Facing a huge cash crisis, President Muhammadu Buhari has resorted to unusual strategies for recovering some of the funds stolen from Nigeria’s treasury through a series of shady deals between former Petroleum Minister Diezani Alison-Madueke and a group of indigenous oil companies and oil marketers she and former President Goodluck Jonathan favored.
Former Governor of the Central Bank of Nigeria, Sanusi Lamido Sanusi, brought the part of the illicit deals to public attention when he alerted Nigerians that the Nigerian National Petroleum Corporation (NNPC) had failed to deposit $20 billion of oil revenues with the CBN. In addition, Mrs. Alison-Madueke had inked some deals, with the blessing of former President Jonathan, involving oil swaps and the transfer of certain oil wells reclaimed from multinational oil companies to shady Nigerian operators, including Jide Omokore and Kola Aluko.
An investigation by SaharaReporters discovered that President Buhari’s administration has begun the difficult and complex process of retrieving some of the missing petro-billions. One approach so far adopted by the new president is aimed at addressing the fuel scarcity that has harmed the Nigerian economy and threatens to paralyze the country’s economic activities, according to highly placed officials in the government.
But one exception involves Mr. Omokore whose Atlantic Atlantic Energy Oil Company was involved in the controversial concession of oil wells. A source at the Presidency told SaharaReporters that Mr. Omokore had volunteered to return $500 million to the Federal Government. However, the source added that President Buhari nixed the deal based on information that Mr. Omokore, believed to be a front for Mr. Jonathan and Mrs. Alison-Madueke, is in possession of $4.5 billion of funds that should have been deposited in the federation account.
The sources told SaharaReporters that the government’s immediate strategy involved targeting oil marketers and companies “caught red-handed in stealing huge sums of oil subsidies and oil revenues.” The government has pressured these companies and their owners to agree to repay the stolen monies traced to them by immediately importing more fuel into Nigeria.
The sources said the Buhari government has recorded significant early success in getting some oil marketers and their companies to accept the fuel-for-funds deals. “A number of them have agreed to import massive levels of fuel in lieu of the funds they received in shady transactions during the Jonathan administration,” one Presidency source claimed.
Another source revealed that the administration had started out by putting pressure on former Petroleum Minister, Diezani Alison-Madueke. She was reportedly quick to deny responsibility for the illicit deals with the oil marketers. Instead, she squealed on her subordinates in the NNPC, accusing them of structuring and doctoring the deals that robbed Nigeria of billions of dollars.
“The [Buhari] government got her to write a formal account of her allegations against some NNPC officials and oil companies. What she put down gave a picture of how some of the funds went missing. The document was then forwarded to the Economic and Financial Crimes Commission (EFCC) in the form of a petition,” one source said.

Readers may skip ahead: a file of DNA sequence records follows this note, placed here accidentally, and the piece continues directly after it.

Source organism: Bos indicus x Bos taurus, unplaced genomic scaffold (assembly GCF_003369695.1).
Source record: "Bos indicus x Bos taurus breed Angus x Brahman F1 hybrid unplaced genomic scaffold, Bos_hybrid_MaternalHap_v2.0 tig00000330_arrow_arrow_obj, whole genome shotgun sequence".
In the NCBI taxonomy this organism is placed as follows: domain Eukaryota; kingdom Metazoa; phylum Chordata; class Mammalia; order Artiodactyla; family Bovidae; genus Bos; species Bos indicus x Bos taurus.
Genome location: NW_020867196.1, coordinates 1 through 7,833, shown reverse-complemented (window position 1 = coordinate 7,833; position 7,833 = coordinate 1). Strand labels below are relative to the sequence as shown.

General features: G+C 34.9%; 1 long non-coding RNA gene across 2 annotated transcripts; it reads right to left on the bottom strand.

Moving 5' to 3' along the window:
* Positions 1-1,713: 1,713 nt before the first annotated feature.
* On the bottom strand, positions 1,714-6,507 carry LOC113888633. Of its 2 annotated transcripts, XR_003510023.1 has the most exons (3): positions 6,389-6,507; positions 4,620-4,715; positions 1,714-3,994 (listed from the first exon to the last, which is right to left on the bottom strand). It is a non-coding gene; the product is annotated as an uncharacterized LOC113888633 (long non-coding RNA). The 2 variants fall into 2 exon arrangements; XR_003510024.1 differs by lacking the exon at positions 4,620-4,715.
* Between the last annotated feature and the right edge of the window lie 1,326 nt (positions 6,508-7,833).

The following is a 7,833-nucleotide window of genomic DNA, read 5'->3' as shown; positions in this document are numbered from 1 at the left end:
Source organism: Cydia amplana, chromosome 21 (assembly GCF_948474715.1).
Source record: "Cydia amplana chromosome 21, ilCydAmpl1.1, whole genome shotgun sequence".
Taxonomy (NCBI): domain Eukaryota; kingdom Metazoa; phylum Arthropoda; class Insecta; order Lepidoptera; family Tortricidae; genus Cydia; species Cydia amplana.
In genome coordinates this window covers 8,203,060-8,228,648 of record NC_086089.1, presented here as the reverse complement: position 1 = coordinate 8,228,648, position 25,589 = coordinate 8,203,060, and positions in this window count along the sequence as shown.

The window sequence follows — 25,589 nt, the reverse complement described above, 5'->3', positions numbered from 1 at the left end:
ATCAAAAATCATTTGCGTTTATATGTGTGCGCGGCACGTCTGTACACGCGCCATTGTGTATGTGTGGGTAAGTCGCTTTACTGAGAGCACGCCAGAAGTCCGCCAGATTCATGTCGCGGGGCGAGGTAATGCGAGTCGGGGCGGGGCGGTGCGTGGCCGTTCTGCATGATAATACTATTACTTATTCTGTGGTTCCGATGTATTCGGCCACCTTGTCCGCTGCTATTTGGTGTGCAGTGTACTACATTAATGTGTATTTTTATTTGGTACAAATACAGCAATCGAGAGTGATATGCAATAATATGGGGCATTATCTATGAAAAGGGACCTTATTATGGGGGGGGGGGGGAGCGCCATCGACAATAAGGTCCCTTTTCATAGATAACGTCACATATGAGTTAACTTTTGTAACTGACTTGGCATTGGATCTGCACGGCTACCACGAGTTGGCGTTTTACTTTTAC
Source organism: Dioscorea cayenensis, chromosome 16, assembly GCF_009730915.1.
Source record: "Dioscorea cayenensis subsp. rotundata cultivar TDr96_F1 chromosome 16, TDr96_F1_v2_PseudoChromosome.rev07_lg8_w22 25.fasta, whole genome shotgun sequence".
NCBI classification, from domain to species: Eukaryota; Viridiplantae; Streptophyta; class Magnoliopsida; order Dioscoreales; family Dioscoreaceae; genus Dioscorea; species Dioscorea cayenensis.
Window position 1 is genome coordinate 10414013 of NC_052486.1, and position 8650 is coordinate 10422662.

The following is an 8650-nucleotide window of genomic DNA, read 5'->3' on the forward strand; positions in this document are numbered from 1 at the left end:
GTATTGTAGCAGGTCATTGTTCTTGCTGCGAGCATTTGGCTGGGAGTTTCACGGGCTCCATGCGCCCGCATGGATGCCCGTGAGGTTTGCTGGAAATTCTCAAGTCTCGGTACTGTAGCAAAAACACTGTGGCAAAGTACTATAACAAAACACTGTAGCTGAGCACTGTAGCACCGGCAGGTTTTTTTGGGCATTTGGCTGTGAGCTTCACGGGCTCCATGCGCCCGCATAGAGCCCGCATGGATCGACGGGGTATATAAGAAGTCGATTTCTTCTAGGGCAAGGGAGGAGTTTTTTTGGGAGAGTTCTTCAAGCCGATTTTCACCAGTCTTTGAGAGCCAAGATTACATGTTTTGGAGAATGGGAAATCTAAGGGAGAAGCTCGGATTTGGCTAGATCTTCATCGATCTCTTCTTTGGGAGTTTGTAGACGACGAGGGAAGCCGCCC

Mrs. Alison-Madueke’s “petition” reportedly named all the persons involved in the massive fraud in the oil sector, including some past and serving officials of the NNPC. Our sources said those she implicated in the NNPC include the current General Managing Director (GMD), Haruna Momoh, a former GMD, Austen Oniwon, Reginald Stanley and Sam Okeke, a former Group General Manager, New Business Division of the NNPC.
An EFCC source told SaharaReporters that a crack team of investigators was currently working on the former minister’s petition. He said the document had revealed new facts previously unknown by EFCC agents and Nigeria’s intelligence officials at Department of State Services (DSS). Among the scams disclosed by the former minister is information that at least four companies involved in an oil swap deal had not accounted for huge sums that should have been remitted to the account of the Nigerian government.
Among the companies implicated in her “petition,” Transfigura was reportedly unable to account for $80 million, Televeras $111million, while Aiteo apparently gulped down $150 million. Other oil firms named in the defrauding of the Nigerian people are Ontario, which failed to account for $135 million, and Sahara Energy, accused of skipping the payment of $120 million to the government.
Our EFCC source revealed that two companies, Transfigura and Sahara Energy, had made some gesture towards paying back some missing funds. However, a source at the Presidency told our correspondent that “so far the reconciliation has involved just paperwork and has not scratched the heart of the scam.” Investigators described Aiteo and Ontario as particularly problematic because they have completely cooked their records. An investigator also disclosed that the two companies are most directly linked to Mrs. Alison-Madueke and former President Jonathan. Both Ms. Alison-Madueke and Mr. Jonathan are currently in the UK, with the former Petroleum Minister reportedly undergoing a weeklong cancer therapy.
Some of the companies have agreed in principle to return the funds by bartering imported fuel for the funds they acquired illegally.
Our sources disclosed that other downstream companies caught in the storm of missing and stolen funds include Forte Oil, owned by businessman Femi Otedola, Folawiyo Energy, and, Oando, owned by Wale Tinubu and Honeywell Oil Company owned by Oba Otudeko.
Officials of the Buhari administration declined to give official confirmation of the stolen assets recovery process relating to other officials of the Jonathan Presidency.